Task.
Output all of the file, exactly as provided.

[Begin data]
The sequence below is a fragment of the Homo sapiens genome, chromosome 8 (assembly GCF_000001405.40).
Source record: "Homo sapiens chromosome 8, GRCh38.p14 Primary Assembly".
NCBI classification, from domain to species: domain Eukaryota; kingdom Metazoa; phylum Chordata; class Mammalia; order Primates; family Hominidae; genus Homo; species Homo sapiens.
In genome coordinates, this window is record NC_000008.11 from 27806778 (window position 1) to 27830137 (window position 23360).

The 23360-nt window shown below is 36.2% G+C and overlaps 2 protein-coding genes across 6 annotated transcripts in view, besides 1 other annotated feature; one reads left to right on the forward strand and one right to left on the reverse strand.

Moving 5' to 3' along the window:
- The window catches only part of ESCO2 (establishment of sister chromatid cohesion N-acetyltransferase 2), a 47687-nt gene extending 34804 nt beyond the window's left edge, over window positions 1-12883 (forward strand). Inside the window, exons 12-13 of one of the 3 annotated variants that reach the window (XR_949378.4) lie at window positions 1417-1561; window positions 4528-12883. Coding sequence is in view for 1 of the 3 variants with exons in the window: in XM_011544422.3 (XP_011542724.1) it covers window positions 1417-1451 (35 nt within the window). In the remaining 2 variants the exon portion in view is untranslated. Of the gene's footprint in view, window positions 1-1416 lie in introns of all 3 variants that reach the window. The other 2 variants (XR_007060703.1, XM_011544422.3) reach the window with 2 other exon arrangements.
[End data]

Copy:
The sequence below is a fragment of the Homo sapiens genome, chromosome 8 (assembly GCF_000001405.40).
Source record: "Homo sapiens chromosome 8, GRCh38.p14 Primary Assembly".
NCBI classification, from domain to species: domain Eukaryota; kingdom Metazoa; phylum Chordata; class Mammalia; order Primates; family Hominidae; genus Homo; species Homo sapiens.
In genome coordinates, this window is record NC_000008.11 from 27806778 (window position 1) to 27830137 (window position 23360).

The 23360-nt window shown below is 36.2% G+C and overlaps 2 protein-coding genes across 6 annotated transcripts in view, besides 1 other annotated feature; one reads left to right on the forward strand and one right to left on the reverse strand.

Moving 5' to 3' along the window:
- The window catches only part of ESCO2 (establishment of sister chromatid cohesion N-acetyltransferase 2), a 47687-nt gene extending 34804 nt beyond the window's left edge, over window positions 1-12883 (forward strand). Inside the window, exons 12-13 of one of the 3 annotated variants that reach the window (XR_949378.4) lie at window positions 1417-1561; window positions 4528-12883. Coding sequence is in view for 1 of the 3 variants with exons in the window: in XM_011544422.3 (XP_011542724.1) it covers window positions 1417-1451 (35 nt within the window). In the remaining 2 variants the exon portion in view is untranslated. Of the gene's footprint in view, window positions 1-1416 lie in introns of all 3 variants that reach the window. The other 2 variants (XR_007060703.1, XM_011544422.3) reach the window with 2 other exon arrangements.